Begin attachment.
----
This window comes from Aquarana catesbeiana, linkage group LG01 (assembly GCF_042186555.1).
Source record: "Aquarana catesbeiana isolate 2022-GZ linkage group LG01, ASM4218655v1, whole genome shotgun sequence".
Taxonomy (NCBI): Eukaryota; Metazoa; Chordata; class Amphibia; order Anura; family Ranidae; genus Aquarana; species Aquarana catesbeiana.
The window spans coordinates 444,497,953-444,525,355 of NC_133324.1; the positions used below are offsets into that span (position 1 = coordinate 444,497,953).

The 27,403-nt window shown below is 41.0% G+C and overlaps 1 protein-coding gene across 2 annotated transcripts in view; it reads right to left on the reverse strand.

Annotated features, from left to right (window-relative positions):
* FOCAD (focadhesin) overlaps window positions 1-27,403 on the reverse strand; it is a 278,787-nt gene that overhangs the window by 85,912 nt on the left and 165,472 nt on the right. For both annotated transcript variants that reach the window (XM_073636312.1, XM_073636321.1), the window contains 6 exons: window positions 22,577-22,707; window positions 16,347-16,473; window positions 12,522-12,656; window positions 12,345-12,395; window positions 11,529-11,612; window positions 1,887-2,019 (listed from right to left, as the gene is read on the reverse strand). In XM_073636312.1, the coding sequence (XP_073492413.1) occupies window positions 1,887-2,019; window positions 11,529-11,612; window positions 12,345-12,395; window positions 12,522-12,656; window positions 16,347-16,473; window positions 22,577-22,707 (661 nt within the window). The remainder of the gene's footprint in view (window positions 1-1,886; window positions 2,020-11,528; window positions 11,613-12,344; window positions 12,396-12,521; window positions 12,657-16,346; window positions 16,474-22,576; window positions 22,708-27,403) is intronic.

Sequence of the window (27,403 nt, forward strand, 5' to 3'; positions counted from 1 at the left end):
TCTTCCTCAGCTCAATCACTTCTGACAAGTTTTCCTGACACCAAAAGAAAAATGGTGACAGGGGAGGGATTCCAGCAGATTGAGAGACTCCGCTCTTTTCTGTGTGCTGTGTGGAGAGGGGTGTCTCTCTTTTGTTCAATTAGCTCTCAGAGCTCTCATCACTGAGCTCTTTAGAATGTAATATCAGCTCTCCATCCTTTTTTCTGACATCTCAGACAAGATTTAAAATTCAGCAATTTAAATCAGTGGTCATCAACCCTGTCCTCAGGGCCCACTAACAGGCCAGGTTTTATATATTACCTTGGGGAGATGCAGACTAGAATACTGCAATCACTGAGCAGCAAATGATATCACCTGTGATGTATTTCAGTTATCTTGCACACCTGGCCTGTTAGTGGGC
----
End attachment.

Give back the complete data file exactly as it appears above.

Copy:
This window comes from Aquarana catesbeiana, linkage group LG01 (assembly GCF_042186555.1).
Source record: "Aquarana catesbeiana isolate 2022-GZ linkage group LG01, ASM4218655v1, whole genome shotgun sequence".
Taxonomy (NCBI): Eukaryota; Metazoa; Chordata; class Amphibia; order Anura; family Ranidae; genus Aquarana; species Aquarana catesbeiana.
The window spans coordinates 444,497,953-444,525,355 of NC_133324.1; the positions used below are offsets into that span (position 1 = coordinate 444,497,953).

The 27,403-nt window shown below is 41.0% G+C and overlaps 1 protein-coding gene across 2 annotated transcripts in view; it reads right to left on the reverse strand.

Annotated features, from left to right (window-relative positions):
* FOCAD (focadhesin) overlaps window positions 1-27,403 on the reverse strand; it is a 278,787-nt gene that overhangs the window by 85,912 nt on the left and 165,472 nt on the right. For both annotated transcript variants that reach the window (XM_073636312.1, XM_073636321.1), the window contains 6 exons: window positions 22,577-22,707; window positions 16,347-16,473; window positions 12,522-12,656; window positions 12,345-12,395; window positions 11,529-11,612; window positions 1,887-2,019 (listed from right to left, as the gene is read on the reverse strand). In XM_073636312.1, the coding sequence (XP_073492413.1) occupies window positions 1,887-2,019; window positions 11,529-11,612; window positions 12,345-12,395; window positions 12,522-12,656; window positions 16,347-16,473; window positions 22,577-22,707 (661 nt within the window). The remainder of the gene's footprint in view (window positions 1-1,886; window positions 2,020-11,528; window positions 11,613-12,344; window positions 12,396-12,521; window positions 12,657-16,346; window positions 16,474-22,576; window positions 22,708-27,403) is intronic.

Sequence of the window (27,403 nt, forward strand, 5' to 3'; positions counted from 1 at the left end):
TCTTCCTCAGCTCAATCACTTCTGACAAGTTTTCCTGACACCAAAAGAAAAATGGTGACAGGGGAGGGATTCCAGCAGATTGAGAGACTCCGCTCTTTTCTGTGTGCTGTGTGGAGAGGGGTGTCTCTCTTTTGTTCAATTAGCTCTCAGAGCTCTCATCACTGAGCTCTTTAGAATGTAATATCAGCTCTCCATCCTTTTTTCTGACATCTCAGACAAGATTTAAAATTCAGCAATTTAAATCAGTGGTCATCAACCCTGTCCTCAGGGCCCACTAACAGGCCAGGTTTTATATATTACCTTGGGGAGATGCAGACTAGAATACTGCAATCACTGAGCAGCAAATGATATCACCTGTGATGTATTTCAGTTATCTTGCACACCTGGCCTGTTAGTGGGC